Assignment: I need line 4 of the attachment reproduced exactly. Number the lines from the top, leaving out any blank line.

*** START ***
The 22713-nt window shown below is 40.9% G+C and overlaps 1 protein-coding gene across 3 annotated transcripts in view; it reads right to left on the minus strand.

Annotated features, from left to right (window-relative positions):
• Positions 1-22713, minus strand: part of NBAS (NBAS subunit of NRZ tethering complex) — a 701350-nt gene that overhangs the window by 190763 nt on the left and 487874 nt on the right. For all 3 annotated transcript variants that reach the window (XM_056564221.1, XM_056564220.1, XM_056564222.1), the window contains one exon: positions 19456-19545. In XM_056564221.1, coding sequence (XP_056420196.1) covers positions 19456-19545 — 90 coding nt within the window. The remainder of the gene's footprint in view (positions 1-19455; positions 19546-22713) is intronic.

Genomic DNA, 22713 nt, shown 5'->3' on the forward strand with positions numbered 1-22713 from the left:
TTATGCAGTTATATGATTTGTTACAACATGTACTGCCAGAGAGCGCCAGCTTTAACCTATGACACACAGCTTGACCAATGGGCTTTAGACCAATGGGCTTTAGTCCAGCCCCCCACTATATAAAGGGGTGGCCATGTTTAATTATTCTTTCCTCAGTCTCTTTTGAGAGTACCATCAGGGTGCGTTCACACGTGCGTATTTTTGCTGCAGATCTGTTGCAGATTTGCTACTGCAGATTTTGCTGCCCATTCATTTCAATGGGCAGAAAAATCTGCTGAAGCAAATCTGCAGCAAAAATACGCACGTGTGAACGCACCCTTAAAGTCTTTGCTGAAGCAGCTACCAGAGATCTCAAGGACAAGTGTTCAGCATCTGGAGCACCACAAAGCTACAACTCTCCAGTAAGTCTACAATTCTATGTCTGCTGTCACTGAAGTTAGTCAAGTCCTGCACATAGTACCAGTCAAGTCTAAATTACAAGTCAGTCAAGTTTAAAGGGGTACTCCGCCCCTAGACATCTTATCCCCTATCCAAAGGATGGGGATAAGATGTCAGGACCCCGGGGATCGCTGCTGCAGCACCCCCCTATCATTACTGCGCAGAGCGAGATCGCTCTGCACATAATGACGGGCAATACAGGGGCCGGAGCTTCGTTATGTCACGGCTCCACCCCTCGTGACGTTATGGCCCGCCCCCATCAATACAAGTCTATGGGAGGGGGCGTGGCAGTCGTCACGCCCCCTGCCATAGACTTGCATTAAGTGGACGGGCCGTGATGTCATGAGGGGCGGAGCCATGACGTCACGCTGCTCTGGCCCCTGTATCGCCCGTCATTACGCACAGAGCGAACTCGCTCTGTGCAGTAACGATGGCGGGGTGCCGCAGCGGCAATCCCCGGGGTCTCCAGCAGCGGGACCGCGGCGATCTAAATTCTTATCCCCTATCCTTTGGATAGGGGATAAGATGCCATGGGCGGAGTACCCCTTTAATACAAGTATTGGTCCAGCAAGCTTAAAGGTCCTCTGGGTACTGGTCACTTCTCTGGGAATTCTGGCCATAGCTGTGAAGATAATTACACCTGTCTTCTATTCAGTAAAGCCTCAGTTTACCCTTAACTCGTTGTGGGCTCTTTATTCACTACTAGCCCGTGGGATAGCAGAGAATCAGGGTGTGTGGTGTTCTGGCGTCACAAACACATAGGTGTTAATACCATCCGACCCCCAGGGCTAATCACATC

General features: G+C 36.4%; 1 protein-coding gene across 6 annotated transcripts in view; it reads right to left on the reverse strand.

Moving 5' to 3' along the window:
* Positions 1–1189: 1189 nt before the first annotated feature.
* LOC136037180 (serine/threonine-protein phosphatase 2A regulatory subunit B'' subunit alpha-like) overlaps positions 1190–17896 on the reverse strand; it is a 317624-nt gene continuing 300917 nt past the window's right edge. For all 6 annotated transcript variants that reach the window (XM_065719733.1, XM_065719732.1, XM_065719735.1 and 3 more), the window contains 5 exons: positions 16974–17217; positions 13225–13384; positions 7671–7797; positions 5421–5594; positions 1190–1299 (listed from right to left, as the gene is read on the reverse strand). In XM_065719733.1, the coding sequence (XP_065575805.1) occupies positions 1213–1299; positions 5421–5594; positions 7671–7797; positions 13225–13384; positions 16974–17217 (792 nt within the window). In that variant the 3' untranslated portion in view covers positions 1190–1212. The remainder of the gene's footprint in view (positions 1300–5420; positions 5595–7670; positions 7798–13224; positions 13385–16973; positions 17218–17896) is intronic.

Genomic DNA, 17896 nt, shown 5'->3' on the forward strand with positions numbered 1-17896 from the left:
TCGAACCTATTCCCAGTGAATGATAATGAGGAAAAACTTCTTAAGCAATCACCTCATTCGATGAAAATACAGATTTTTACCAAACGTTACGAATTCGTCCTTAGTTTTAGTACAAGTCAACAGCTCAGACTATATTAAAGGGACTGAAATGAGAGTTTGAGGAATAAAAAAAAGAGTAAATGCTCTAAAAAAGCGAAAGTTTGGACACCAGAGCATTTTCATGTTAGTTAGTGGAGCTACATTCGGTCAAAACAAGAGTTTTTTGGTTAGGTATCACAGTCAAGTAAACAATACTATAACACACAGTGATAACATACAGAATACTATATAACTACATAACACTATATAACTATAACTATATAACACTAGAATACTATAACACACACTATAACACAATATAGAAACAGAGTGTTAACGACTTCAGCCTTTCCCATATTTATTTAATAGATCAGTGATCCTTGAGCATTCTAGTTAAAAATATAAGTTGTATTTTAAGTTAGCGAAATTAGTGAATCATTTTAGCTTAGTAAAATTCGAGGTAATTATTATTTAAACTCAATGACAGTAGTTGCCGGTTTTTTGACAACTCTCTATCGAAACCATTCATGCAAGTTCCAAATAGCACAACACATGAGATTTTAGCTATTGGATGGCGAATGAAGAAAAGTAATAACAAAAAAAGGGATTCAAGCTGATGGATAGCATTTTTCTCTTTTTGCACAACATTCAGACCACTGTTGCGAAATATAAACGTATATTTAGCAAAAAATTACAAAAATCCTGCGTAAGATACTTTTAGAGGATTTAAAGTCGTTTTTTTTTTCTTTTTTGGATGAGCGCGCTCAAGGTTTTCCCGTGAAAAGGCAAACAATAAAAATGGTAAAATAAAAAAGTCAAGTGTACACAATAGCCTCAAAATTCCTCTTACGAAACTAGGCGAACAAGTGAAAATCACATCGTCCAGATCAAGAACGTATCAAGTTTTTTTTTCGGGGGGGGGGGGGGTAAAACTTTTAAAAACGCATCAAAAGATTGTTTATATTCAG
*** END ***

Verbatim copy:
Genomic DNA, 22713 nt, shown 5'->3' on the forward strand with positions numbered 1-22713 from the left: